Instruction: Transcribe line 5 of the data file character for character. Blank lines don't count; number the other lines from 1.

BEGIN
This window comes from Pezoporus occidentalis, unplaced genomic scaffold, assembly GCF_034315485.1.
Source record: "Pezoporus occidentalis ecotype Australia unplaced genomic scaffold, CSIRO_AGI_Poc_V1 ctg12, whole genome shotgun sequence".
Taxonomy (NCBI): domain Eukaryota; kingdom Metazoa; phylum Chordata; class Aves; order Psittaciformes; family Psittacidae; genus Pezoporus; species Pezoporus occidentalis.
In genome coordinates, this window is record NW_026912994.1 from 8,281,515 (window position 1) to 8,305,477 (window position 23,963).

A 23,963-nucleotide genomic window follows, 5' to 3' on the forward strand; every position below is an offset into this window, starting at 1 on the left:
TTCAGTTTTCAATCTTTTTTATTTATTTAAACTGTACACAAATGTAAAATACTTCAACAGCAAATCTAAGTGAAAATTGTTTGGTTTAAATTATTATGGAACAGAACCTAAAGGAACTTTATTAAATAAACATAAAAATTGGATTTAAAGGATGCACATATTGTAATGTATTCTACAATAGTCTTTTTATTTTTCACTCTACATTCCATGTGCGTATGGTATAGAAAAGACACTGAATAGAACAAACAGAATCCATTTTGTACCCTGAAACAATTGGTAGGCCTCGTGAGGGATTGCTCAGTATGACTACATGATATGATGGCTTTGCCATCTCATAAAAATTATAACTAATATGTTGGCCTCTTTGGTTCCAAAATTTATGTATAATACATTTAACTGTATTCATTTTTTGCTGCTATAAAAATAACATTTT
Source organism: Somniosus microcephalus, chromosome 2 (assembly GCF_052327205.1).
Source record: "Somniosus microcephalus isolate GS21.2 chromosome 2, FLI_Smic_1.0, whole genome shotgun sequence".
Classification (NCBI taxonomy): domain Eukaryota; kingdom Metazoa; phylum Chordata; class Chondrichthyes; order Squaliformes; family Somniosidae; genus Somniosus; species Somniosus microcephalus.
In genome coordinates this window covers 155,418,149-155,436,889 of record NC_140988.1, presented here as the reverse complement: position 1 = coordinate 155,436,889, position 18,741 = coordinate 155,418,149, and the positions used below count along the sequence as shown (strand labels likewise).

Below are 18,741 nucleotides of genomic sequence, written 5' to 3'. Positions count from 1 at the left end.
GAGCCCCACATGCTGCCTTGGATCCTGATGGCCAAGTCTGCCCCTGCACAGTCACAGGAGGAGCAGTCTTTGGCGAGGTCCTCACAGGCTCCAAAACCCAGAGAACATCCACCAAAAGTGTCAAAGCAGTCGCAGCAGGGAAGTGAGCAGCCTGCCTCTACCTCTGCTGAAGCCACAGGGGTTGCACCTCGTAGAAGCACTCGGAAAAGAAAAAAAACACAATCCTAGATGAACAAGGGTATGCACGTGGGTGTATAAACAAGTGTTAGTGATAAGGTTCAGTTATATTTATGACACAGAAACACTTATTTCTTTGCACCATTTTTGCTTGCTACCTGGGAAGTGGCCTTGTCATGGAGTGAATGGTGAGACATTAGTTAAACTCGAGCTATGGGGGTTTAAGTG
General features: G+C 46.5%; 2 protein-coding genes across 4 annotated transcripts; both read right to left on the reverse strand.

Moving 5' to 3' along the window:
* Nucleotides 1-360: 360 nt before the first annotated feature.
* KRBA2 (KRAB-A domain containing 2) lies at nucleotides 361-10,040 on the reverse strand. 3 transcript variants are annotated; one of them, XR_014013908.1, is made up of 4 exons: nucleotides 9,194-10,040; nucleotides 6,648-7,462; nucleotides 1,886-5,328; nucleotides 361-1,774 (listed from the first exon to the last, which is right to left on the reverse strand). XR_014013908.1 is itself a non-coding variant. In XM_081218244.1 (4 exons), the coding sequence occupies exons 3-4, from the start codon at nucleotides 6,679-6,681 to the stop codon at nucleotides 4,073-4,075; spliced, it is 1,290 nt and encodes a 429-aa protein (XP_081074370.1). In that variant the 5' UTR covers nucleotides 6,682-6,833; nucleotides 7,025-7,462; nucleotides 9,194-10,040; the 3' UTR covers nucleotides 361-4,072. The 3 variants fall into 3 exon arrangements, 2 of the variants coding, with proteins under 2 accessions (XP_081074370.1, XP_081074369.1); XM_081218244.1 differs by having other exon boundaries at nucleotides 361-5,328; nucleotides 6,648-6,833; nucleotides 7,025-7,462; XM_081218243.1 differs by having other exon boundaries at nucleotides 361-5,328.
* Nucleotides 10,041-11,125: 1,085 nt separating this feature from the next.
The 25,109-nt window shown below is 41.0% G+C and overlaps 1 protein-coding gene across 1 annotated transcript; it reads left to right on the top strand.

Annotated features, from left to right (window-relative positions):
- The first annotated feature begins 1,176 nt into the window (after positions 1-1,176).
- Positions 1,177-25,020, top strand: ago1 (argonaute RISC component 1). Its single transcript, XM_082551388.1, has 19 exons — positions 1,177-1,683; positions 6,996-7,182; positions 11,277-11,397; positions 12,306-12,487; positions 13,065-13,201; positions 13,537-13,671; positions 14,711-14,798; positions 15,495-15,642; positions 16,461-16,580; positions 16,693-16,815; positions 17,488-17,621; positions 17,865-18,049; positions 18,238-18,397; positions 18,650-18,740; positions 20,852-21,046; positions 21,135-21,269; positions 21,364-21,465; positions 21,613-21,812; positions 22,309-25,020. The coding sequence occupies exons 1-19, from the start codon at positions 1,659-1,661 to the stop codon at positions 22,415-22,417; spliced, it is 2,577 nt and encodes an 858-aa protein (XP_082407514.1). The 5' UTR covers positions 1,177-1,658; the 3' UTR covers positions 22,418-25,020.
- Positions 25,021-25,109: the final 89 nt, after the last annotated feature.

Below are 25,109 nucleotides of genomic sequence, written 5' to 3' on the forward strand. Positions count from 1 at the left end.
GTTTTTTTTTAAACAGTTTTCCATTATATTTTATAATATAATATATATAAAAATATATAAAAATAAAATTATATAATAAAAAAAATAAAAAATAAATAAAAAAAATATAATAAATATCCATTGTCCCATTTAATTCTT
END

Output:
A 23,963-nucleotide genomic window follows, 5' to 3' on the forward strand; every position below is an offset into this window, starting at 1 on the left: